I had the honor of marching with the transgender contingent in the San Diego Pride Parade on Saturday. This was my second time marching, the last time being 3 years ago. In 2008, some clients of mine were marching, and I knew others from the FTMI meetings I attended. This year, I didn’t know anyone marching ahead of time and I wasn’t sure what reception I would get when I introduced myself. Trying to find the group, I walked past the bold, bright floats of the other contingents; loud music, dancers, bubbles, and of course, a lot of rainbows. When I got to spot #119, I almost walked past it. There were about 6 people; 3 sitting on a curb, 3 standing up. I couldn’t believe it. I thought, “This is it?” I shouldn’t have worried about the reception I was going to get; when I introduced myself as an ally and said I was there to march, those in the group were welcoming. Most of them commented on and liked my sign: “Celebrating Trans Bravery”.
As the time to march grew closer, more people gathered. One trans man who was slated to march with Canvass For a Cause (a very trans-friendly employer, I hear!) opted to march with the transgender contingent. When his co-worker walked by and asked why he wasn’t marching with them, he said “the numbers were kind of low in this one so I’m going to march here instead.” I was impressed.
I felt honored to march with these people; heroes in my book. To march and be recognized as transgender is a brave thing to do, especially considering (at best) the lack of knowledge about this group and at worst, the stigma. Those who march are doing important work. As one sign said, they are sending the message: We Walk Among You. Without those daring to walk, the transgender community would be even more invisible than it already is.
One of my former clients jumped in near the beginning of the march and I felt a surge of pride walking beside him. It’s quite amazing to know his journey from pre- to post- transition and to see the man he has become.
At its highest, the number of people in our group numbered around 17. No music blaring, no bubbles blowing, no beads being thrown. Just 17 people with a banner, some signs, and some flags. Pretty amazing considering this parade is for the LGBT community; THOUSANDS of people marching to represent the letters LGB and 17 to represent the T?!
I’m sure there were plenty of transgender people marching with other contingents, for other causes. I just couldn’t help but think of how important it would be to have a large, vibrant group to represent this under-acknowledged part of the LGBT community.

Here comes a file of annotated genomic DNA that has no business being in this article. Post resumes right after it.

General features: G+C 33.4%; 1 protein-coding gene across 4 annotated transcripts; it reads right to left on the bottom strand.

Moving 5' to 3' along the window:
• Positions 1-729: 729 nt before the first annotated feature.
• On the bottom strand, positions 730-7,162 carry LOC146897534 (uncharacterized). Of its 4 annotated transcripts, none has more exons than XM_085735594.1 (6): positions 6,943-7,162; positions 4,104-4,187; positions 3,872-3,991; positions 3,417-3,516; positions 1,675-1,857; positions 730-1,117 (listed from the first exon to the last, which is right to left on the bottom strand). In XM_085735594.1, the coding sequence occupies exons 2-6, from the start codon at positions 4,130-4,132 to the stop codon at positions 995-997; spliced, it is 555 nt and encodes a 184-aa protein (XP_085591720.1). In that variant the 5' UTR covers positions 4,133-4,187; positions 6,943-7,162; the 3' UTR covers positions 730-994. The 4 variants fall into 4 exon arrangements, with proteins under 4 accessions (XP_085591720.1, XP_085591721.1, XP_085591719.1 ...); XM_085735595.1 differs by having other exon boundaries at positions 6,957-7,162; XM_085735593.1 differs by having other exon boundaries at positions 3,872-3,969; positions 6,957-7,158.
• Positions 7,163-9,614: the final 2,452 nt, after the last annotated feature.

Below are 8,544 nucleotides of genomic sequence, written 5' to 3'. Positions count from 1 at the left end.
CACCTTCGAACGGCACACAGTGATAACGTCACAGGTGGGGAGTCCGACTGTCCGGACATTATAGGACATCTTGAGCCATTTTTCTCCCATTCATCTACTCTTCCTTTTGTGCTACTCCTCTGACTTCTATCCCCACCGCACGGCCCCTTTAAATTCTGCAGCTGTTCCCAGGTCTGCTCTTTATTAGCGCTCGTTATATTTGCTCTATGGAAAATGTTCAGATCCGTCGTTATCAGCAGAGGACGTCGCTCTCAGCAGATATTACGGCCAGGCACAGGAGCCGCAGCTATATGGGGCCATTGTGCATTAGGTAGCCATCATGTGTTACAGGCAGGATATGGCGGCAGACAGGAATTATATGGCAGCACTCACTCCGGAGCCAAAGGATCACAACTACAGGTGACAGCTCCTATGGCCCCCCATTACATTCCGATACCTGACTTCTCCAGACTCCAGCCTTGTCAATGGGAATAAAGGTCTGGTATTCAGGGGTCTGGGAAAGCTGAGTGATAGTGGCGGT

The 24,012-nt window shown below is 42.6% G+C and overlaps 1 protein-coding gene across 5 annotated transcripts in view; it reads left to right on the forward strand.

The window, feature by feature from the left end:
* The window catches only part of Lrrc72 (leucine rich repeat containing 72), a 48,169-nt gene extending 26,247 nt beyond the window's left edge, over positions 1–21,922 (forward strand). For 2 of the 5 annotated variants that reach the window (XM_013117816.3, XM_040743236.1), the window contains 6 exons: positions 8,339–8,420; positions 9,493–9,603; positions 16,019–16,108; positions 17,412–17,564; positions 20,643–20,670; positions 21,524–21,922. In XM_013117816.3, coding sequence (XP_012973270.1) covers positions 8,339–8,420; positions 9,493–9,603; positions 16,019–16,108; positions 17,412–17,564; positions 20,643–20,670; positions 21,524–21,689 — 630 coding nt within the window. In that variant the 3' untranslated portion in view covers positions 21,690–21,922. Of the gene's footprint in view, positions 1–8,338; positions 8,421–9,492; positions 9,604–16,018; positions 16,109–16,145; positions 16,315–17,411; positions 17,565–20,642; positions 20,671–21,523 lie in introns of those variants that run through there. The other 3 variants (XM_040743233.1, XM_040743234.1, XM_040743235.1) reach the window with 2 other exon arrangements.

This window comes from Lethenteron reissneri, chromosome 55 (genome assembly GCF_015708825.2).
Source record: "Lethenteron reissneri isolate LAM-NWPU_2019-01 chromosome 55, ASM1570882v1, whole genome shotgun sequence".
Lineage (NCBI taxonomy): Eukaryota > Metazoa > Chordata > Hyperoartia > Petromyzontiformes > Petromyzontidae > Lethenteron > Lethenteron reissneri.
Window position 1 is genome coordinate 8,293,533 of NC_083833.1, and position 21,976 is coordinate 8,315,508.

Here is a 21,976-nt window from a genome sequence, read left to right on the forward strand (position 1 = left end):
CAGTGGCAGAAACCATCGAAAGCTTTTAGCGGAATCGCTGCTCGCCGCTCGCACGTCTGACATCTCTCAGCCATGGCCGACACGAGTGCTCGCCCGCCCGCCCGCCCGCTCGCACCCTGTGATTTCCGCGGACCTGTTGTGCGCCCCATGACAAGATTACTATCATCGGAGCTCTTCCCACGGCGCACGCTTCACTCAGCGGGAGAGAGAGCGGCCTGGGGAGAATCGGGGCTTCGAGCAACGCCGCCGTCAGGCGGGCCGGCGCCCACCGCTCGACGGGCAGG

Of course, I would love to do a “call to march”; enlist my clients to walk with the group next year, explain the importance, coerce if necessary! But I wouldn’t do that. I understand why most people opt not to march. It’s a private issue, and one that most people don’t care to broadcast. I understand when those who transition would rather move on than stay to be the poster children of the trans community. There is no judgment on this issue from me, and I respect each and every decision made about whether or not to march, or to be stealth. Those who have transitioned and are now stealth are also heroes to me; they have undergone a more challenging process that most will ever know.
Somehow we need to figure out how to get the numbers up; to make the transgender contingent better represented. Perhaps more friends, family members, and allies need to be stepping up to celebrate and normalize this group of heroes.
My client remarked to me that when he first started marching with the group several years ago, the group would get “crickets”. Why is that? Is it because even in their own community, they are misunderstood? Does the crowd not know where this group fits in? Or are they picking up on the energy of the group? The mood of the group when marching can admittedly be hesitant at times. This year, when those of us in the group marching would cheer, or wave, the reception was positive. Gone are the crickets! Later my client said he noticed an improvement in the response of the crowd each year he’s marched.
A big reason why I march is because I want to say to everyone who will listen: “It’s ok to be transgender.” In fact, not only is it ok, but transgender people deserve a lot of admiration and respect for the process they have to go through to be true to themselves. So, because I can’t sit down with each person in San Diego and explain this, I cheered, I held my sign as high as I could get it, I waved, I smiled, and I looked at as many people in the crowd as I could. I hope they heard my message.